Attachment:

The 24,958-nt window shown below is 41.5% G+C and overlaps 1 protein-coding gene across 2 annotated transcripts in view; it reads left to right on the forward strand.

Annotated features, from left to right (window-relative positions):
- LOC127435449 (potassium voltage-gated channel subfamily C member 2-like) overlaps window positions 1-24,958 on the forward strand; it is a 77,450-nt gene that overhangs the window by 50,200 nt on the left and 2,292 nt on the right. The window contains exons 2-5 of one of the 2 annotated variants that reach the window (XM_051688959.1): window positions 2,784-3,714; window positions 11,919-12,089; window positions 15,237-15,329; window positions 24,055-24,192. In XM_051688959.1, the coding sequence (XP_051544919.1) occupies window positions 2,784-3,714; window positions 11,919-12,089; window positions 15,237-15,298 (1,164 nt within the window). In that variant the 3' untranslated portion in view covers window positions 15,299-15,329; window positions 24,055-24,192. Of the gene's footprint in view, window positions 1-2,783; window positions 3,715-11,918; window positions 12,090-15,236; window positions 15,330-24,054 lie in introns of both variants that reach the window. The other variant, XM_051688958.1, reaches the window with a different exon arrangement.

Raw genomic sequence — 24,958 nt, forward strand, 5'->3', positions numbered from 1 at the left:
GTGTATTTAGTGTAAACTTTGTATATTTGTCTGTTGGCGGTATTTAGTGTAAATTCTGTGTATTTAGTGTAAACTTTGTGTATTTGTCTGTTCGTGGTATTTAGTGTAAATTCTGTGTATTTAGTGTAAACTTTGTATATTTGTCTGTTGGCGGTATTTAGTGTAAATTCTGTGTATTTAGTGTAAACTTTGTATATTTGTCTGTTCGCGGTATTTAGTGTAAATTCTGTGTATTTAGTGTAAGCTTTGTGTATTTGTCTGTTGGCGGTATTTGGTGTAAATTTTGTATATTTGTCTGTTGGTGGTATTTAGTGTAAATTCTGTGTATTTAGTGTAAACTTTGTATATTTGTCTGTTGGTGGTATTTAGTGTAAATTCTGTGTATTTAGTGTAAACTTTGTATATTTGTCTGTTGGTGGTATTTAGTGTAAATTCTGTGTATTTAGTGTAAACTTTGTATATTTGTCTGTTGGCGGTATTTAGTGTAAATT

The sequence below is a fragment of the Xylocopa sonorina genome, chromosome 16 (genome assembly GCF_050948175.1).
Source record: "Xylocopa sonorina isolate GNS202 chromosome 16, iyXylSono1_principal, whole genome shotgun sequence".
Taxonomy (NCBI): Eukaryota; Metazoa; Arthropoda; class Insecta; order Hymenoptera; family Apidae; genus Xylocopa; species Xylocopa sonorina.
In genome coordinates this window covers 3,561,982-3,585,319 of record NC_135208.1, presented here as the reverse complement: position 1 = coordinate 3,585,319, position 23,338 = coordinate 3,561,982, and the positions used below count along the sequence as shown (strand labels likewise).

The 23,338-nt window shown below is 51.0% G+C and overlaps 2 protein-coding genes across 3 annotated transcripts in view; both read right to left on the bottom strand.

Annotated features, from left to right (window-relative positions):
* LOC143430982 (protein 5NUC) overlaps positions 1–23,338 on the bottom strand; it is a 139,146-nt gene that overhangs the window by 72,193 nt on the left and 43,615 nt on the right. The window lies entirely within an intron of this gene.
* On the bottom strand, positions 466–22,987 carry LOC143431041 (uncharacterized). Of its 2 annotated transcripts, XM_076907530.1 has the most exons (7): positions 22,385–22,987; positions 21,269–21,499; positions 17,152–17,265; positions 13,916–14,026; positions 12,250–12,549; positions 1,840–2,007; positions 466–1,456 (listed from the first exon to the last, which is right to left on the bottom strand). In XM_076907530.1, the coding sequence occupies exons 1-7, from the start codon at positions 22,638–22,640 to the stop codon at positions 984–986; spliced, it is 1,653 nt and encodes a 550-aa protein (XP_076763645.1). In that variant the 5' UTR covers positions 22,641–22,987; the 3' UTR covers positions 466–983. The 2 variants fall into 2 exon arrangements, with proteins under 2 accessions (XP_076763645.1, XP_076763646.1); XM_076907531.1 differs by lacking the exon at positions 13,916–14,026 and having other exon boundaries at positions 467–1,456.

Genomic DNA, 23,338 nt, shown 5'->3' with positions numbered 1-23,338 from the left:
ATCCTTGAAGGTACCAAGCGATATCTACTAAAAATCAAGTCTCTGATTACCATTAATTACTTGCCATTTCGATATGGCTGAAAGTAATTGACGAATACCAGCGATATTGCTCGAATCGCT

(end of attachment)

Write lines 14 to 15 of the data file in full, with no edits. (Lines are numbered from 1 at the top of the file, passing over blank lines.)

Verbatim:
Genomic DNA, 23,338 nt, shown 5'->3' with positions numbered 1-23,338 from the left:
ATCCTTGAAGGTACCAAGCGATATCTACTAAAAATCAAGTCTCTGATTACCATTAATTACTTGCCATTTCGATATGGCTGAAAGTAATTGACGAATACCAGCGATATTGCTCGAATCGCT